It wasn't all gold stars for the Bulls, however, as the larger battery storage of this bike makes it the heaviest in our test. This heavyweight rig is far from nimble or agile, giving it a more one-dimensional performance on the descents, and hampering its climbing abilities in technical sections or tight corners. Its charging port is also recessed into the frame making it one of the least user-friendly, and while we did like their e-bike controls, they couldn't quite match the ergonomics or display of some of the competition. Overall, we had a blast riding the E-Stream EVO AM 4, read on to find out how it compares.
Why You Should Trust Us
Our team of testers has strong backgrounds in the bike industry. These riders are racers, mechanics, shop owners, and adventure lovers who are all passionate about all things pertaining to bicycles.
Jeremy Benson eats, sleeps, and breathes mountain bikes. This native New Englander started mountain biking in 1992. He got more serious in college and started racing bikes in 1999. After moving to Tahoe, Jeremy continued his obsession with riding. He continues to race mountain bikes and has racked up some impressive results in the expert class at the Downieville Classic and the Lost and Found Gravel Grinder. Jeremy authored Mountain Bike Tahoe which was published in 2017. Jeremy's riding statistics are eye-popping, to say the least. He rode over 5,000 miles in 2018 climbing nearly 600,000 feet. Oh yeah, he was also a sponsored skier for well over a decade. Jeremy has a very critical eye and is also good at breaking things. These are wonderful traits for bike testers.
Chris McNamara spends a whole lot of time in the saddle. This rock climber turned mountain cyclist loves huge rides covering obscene distances. He is working on a few gigantic rides including a singletrack route around Lake Tahoe and a ride from South Lake Tahoe to Mammoth Lakes. Paul Tindal is a versatile rider who spent years in the elite ranks in the road, downhill and enduro disciplines. Paul is now the lead mechanic and shop manager at a busy bike shop in South Lake Tahoe. Joshua Hutchens has spent decades in the bike industry. He has been a racer, bike shop owner, mechanic, and a guide. Joshua has a great eye for the subtleties of a bicycle.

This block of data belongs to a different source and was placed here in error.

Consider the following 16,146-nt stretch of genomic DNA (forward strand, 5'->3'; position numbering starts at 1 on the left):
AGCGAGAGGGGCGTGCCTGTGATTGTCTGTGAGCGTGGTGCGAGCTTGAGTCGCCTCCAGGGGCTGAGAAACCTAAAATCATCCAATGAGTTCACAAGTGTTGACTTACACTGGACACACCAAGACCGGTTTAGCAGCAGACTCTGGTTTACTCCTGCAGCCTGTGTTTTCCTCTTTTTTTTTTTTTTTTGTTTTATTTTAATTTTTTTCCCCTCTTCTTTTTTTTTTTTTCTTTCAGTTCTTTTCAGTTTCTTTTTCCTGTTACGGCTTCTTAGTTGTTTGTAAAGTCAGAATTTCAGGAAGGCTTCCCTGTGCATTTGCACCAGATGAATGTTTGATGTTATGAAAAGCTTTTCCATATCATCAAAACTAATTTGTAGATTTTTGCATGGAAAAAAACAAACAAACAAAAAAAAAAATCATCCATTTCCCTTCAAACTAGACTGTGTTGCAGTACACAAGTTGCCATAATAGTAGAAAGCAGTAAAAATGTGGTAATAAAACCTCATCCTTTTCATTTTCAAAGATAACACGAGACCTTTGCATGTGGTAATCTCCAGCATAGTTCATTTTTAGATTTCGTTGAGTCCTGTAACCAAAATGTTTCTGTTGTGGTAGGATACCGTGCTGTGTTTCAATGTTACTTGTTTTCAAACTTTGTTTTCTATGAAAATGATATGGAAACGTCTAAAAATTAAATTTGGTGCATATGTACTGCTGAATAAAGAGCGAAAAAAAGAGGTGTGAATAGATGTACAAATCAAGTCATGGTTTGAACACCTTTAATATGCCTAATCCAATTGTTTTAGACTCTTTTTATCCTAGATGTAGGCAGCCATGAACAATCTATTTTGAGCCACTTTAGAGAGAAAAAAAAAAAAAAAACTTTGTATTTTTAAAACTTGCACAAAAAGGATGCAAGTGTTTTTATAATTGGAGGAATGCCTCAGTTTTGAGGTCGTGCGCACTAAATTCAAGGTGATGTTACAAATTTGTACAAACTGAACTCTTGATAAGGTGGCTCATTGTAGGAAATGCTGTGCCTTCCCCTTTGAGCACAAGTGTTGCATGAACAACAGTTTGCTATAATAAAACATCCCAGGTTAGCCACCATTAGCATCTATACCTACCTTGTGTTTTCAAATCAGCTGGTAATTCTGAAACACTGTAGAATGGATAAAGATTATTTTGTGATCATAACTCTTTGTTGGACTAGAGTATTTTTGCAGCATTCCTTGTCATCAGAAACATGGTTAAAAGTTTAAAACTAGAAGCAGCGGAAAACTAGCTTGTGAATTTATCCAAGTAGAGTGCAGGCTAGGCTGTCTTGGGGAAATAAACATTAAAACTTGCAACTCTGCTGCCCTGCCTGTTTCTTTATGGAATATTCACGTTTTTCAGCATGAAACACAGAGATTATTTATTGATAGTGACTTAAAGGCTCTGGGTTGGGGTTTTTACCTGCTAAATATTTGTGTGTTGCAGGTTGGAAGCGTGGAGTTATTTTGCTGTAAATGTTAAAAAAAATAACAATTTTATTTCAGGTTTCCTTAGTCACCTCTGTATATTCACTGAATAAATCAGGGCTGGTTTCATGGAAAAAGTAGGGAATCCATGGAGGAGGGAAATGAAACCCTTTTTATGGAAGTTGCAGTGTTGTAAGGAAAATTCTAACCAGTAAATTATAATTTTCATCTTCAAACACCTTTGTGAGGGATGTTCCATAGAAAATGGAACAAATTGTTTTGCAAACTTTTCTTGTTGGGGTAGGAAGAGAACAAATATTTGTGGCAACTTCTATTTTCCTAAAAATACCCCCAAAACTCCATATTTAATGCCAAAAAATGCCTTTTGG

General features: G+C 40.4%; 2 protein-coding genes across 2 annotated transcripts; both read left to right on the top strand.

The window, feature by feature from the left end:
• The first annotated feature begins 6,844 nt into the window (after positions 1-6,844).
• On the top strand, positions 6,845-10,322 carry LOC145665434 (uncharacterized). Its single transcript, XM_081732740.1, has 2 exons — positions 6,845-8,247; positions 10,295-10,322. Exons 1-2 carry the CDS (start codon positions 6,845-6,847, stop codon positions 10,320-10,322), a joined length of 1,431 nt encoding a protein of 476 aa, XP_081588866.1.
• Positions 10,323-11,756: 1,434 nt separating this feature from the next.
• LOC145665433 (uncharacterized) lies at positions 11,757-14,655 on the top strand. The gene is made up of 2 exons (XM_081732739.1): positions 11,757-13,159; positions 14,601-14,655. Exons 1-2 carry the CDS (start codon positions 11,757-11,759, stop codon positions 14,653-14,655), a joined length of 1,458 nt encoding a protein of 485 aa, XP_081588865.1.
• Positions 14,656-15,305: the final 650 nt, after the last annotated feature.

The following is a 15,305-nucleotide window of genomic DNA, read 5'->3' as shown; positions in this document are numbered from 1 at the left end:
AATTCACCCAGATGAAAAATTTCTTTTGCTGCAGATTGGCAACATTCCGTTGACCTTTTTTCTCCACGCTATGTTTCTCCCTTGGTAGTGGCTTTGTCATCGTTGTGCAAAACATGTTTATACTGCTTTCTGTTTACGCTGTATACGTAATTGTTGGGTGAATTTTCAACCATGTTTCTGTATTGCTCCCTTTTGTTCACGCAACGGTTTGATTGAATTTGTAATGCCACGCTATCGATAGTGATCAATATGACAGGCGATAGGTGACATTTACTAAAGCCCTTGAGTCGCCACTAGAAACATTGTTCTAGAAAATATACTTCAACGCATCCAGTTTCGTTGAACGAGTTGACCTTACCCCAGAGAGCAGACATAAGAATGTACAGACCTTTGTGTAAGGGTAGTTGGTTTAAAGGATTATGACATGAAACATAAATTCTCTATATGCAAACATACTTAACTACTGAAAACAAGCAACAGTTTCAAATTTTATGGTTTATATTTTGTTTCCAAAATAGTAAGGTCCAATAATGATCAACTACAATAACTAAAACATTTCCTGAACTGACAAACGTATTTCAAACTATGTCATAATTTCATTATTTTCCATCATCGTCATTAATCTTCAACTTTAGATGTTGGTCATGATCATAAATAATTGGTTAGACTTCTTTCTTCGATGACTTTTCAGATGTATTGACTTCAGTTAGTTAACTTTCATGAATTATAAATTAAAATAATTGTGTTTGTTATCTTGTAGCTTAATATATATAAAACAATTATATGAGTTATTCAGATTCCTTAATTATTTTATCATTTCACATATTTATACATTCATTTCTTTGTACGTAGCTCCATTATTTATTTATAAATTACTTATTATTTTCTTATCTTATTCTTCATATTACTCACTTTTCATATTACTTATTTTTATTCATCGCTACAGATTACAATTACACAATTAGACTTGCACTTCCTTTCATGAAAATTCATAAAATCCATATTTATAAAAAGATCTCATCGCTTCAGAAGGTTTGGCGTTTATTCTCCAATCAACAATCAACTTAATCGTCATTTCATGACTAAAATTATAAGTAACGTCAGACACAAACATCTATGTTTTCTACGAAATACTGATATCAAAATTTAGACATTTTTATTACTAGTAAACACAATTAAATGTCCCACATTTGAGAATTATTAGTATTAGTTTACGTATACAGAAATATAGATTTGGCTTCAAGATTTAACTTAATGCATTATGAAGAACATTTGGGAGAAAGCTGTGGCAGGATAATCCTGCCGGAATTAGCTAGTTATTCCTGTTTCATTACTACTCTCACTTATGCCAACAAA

Related: How We Tested Best E-MTB Bikes
What is an E-Bike?
There are various kinds and classifications of electric bikes on the market, but the most common type is the Class 1, or pedal assist, bikes which have motor units that are activated by pedaling and are limited to lower speeds. In the US, Class 1 electric bikes, the type tested and reviewed here, are limited to a top speed of 20 mph, and their motors are designed with a speed governor to regulate this. These types of e-bikes resemble modern mountain bikes, but they have significant battery packs, and small motor units integrated onto and into the frame design. The e-MTB pedal-assist motor is typically built around the bottom bracket and provides varying levels of pedaling "support" directly into the drivetrain while the cranks are turning. Most drive unit systems offer several support settings that provide pedal assistance between 25% and 100% of the user's pedaling input.
All the models we tested are full suspension all mountain/trail bike models with relatively similar amounts of suspension travel, geometry, and wheel/tire size. The addition of a large battery and a small motor adds significant weight to an e-bike, and they generally weigh in the neighborhood of 50 lbs, approximately 20 pounds heavier than non-e-bikes, and the heavy weight of these bikes makes them more difficult to ride without the support of the pedal assist motor.
There are many places in the U.S. where you can legally and responsibly ride e-MTB's, and take it from us; they are a heck of a lot of fun. Check with local land management agencies to find out where you are allowed to use an electric mountain bike before taking to the trails. One thing we do know, e-MTB's can be used on any trails that are legal for motorized use, so we took advantage of the wealth of OHV trails in the greater Lake Tahoe area for our testing purposes and had more fun doing it than any of us expected.
Analysis and Test Results
Over several months, our team of four professional mountain bike testers rode each of the electric mountain bikes in our test selection on a variety of trails and terrain in a range of weather conditions. We had each tester ride each of the bikes numerous times, often riding the different models back to back for the sake of comparison. We didn't go easy on them. Instead, we treated them all as if they were our own, putting them all through the wringer to identify their strengths and weaknesses. We scrutinized every aspect of each e-bike's performance and scored them all on several rating metrics, e-bike controls, downhill performance, uphill performance, power output, and distance range. Each of these metrics is described in greater detail below. It is important to note that during our testing, our impressions of these e-bikes changed dramatically. Our first impressions didn't exactly stick. It was essential for us to test the different models head-to-head and make direct comparisons to flush out the differences.